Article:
Usually, such major projects are voted on during the cooperative's annual general meeting (more on that later). Just keep in mind that big proposals accepted at these meetings directly affect your wallet.

What is a reasonable level of monthly shared costs one can expect to pay in a borettslag, you ask? Unfortunately, it's hard to give a one-size-fits-all answer, as these expenses depend on the credit lines that individual cooperatives have taken out.

However, when buying a home, many people will try to aim for a home where shared costs amount to less than 5,000 or 6,000 kroner a month.


The cooperative's board (styret)

Each housing cooperative has a board (styret) consisting of several members (styremedlemmer) and a leader (styreleder).

The board and its leader manage the housing cooperative and look after the residents' common interests.

It's charged with keeping track of the finances, collecting shared expenses, paying bills, handling different maintenance tasks, and holding board meetings.

The board is also tasked with implementing the decisions made at the general meeting and managing the property ​​for the benefit of the residents.

Generally speaking, the board is elected by the co-owners of the housing cooperative for a period of two years.

As a co-owner, you can contact the board with any questions that fall within its responsibilities, such as those involving repairs or just complaints or suggestions.

Note that the board members usually receive a fee for their work. You can expect this fee to be moderate, that is, around 1,000 kroner per month.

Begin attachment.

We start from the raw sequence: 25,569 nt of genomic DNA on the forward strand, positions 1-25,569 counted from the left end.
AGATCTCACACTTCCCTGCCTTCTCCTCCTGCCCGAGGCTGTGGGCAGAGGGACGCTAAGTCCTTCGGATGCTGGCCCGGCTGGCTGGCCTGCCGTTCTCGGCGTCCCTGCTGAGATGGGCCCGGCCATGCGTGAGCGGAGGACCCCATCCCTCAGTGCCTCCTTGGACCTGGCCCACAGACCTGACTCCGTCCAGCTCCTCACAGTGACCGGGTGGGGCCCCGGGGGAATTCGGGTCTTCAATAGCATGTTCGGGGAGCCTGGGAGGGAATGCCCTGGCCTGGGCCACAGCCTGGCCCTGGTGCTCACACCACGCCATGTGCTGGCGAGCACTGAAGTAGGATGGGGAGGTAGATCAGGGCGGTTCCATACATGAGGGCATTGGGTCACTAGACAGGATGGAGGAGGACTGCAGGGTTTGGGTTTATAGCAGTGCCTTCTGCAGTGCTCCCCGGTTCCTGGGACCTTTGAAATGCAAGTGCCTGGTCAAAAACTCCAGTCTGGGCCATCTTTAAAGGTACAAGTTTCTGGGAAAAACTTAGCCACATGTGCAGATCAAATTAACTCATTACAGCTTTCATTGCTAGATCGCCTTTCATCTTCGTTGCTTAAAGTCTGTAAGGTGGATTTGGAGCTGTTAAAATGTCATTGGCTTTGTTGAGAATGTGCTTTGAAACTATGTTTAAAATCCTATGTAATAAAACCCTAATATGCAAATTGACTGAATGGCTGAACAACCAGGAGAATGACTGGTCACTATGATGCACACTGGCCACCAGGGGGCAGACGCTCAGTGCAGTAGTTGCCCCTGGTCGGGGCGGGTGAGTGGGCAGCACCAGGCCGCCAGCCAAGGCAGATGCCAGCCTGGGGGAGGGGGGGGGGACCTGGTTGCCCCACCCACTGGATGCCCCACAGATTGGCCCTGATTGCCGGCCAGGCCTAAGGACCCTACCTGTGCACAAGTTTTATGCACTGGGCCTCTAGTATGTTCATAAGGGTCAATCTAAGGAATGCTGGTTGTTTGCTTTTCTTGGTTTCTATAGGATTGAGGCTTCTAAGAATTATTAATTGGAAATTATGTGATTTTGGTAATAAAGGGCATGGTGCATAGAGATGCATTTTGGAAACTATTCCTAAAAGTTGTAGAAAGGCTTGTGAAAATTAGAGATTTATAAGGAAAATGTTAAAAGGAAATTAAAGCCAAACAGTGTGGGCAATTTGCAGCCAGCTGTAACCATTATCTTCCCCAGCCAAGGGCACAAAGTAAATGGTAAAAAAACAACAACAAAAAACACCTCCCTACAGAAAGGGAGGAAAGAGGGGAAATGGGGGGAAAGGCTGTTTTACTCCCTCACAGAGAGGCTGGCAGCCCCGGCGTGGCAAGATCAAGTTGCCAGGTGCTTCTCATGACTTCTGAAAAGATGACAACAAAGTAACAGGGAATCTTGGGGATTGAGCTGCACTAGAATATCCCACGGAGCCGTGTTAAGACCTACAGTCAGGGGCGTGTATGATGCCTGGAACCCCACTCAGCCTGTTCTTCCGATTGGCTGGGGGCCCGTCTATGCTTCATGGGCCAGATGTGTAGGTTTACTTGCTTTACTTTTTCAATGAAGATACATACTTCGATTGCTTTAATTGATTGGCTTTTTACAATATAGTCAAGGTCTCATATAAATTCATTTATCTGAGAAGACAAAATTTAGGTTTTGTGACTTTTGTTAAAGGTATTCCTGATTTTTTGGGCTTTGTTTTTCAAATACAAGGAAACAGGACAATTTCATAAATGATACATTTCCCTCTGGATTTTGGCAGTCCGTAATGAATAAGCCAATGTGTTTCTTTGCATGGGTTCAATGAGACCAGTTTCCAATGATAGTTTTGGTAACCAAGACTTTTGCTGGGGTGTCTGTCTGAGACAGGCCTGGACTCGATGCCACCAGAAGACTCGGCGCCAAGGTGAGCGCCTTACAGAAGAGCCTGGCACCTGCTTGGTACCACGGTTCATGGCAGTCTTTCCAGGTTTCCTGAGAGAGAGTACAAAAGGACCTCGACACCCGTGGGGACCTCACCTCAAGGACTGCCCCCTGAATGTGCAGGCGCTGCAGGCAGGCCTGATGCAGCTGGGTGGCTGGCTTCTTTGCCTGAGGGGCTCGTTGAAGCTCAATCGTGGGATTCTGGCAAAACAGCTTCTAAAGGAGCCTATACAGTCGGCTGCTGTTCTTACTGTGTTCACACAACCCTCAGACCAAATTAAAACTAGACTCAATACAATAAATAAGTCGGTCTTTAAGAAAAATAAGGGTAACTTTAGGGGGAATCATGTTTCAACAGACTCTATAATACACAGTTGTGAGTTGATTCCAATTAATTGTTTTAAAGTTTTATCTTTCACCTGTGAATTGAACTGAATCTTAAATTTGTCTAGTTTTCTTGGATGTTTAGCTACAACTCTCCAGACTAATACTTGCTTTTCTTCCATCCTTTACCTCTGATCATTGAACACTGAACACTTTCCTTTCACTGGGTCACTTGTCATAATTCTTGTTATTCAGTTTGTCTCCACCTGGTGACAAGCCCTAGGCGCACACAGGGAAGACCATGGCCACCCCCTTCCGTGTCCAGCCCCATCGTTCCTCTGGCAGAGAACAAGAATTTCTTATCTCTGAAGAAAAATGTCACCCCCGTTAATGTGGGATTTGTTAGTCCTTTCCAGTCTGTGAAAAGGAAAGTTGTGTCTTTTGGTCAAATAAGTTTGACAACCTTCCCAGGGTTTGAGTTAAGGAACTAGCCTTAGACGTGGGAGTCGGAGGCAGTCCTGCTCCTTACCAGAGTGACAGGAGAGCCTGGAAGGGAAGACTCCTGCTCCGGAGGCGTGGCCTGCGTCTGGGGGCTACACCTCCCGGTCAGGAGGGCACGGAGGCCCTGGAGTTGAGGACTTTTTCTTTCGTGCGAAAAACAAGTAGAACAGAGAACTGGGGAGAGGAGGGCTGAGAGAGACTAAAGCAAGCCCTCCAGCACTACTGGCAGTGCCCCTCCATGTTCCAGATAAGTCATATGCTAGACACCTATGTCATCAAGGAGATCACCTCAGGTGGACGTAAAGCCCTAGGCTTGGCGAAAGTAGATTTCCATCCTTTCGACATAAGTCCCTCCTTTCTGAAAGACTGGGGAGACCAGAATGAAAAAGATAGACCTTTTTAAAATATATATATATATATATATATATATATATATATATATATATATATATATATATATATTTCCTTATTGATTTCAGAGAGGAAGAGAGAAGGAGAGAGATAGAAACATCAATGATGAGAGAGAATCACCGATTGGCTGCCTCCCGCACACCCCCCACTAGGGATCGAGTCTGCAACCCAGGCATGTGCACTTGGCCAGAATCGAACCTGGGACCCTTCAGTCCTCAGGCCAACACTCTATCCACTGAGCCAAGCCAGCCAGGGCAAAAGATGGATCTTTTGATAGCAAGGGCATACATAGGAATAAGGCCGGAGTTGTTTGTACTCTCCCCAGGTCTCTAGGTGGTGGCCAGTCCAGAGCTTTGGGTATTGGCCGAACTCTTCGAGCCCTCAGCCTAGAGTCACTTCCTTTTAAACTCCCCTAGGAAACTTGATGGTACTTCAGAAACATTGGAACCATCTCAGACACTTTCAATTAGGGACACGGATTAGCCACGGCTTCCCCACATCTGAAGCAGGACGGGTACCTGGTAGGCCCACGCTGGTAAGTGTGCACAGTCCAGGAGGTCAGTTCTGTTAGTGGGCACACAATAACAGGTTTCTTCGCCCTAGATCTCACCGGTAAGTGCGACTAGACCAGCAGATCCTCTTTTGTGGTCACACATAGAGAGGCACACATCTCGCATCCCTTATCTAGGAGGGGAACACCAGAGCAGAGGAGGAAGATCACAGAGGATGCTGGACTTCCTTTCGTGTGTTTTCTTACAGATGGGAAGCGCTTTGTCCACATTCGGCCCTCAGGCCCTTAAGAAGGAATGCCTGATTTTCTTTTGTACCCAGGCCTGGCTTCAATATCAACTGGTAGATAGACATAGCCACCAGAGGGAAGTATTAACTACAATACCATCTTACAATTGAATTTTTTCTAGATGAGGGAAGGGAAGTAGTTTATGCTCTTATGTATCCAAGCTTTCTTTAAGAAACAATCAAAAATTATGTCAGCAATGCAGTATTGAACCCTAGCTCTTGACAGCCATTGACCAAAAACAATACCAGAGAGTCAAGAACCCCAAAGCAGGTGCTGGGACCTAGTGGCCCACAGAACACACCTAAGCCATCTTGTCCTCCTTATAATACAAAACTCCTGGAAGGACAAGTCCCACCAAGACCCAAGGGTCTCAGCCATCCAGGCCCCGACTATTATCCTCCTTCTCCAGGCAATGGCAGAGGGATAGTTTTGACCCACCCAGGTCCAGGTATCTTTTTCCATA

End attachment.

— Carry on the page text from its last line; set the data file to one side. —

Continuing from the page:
Annual general meetings (årsmøtet)

A cooperative's annual general meeting (årsmøtet in Norwegian) is its highest governing body, and all co-owners have the right to appear at the meeting and voice any concerns or comments they might have.

Housing cooperatives in Norway hold an annual general meeting before the end of June. Typically, you'll receive a notification a week or two in advance.

During the meeting, co-owners review the previous year's financial accounts and reports and discuss relevant topics that need attention.

READ MORE: Your essential guide to housing cooperative general meetings in Norway

You can also submit your own proposals during the general meeting. Once all the agenda items are discussed, the general meeting is concluded, and the next step is to vote on the submitted items.

Keep in mind that accepted proposals, particularly those involving expensive projects like significant renovations, can impact your monthly payments and shared debt.


Shared common areas

Many housing cooperatives will have common areas, including laundry rooms, storage spaces, recreational spaces, and other shared facilities. Usually, such common areas are accessible to all co-owners.

The specific rules regarding access, scheduling, and usage of these areas are usually outlined in the cooperative's bylaws or regulations. Often, you'll find a list of rules that apply posted close to the entrance to these areas.

Note that co-owners usually bear the costs of the maintenance, cleaning, and repairs of common areas – this, too, is something often voted on during general meetings.

Some common areas, like laundry rooms, may require booking or scheduling to ensure equal access for all co-owners. Different cooperatives have different systems in place to manage reservations.

Co-owners are typically expected to respect and take care of the common areas. This includes respecting rules for their use, keeping the areas clean, and reporting any damages or issues to the board.

Make sure to familiarise yourself with the specific rules and guidelines in your housing cooperative regarding common areas to avoid conflicts and misunderstandings.